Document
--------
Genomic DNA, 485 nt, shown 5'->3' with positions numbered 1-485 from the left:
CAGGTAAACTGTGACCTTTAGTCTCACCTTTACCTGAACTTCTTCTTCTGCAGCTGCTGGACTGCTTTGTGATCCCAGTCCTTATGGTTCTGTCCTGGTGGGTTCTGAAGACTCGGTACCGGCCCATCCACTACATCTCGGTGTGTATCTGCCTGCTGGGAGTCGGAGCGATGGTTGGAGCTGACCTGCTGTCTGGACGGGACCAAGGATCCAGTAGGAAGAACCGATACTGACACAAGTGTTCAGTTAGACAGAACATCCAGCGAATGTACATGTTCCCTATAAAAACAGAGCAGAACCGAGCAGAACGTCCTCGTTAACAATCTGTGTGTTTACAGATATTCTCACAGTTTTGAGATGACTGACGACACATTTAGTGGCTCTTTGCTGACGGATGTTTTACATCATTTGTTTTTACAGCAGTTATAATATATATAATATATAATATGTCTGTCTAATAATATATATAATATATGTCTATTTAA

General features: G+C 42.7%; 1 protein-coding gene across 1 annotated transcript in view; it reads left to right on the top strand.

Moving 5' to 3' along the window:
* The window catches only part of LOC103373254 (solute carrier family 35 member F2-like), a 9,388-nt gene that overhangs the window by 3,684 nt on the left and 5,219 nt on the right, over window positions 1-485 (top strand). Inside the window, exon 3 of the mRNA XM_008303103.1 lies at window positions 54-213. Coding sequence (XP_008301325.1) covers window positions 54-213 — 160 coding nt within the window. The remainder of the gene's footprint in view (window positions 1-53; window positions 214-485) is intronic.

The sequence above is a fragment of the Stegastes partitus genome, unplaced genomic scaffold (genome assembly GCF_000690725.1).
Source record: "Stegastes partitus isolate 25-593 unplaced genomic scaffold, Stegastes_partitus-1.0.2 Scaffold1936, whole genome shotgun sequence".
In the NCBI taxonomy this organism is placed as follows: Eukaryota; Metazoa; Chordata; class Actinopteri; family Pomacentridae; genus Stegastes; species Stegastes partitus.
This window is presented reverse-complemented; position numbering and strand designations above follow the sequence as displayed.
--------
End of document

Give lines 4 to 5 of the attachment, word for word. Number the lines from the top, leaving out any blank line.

Moving 5' to 3' along the window:
* The window catches only part of LOC103373254 (solute carrier family 35 member F2-like), a 9,388-nt gene that overhangs the window by 3,684 nt on the left and 5,219 nt on the right, over window positions 1-485 (top strand). Inside the window, exon 3 of the mRNA XM_008303103.1 lies at window positions 54-213. Coding sequence (XP_008301325.1) covers window positions 54-213 — 160 coding nt within the window. The remainder of the gene's footprint in view (window positions 1-53; window positions 214-485) is intronic.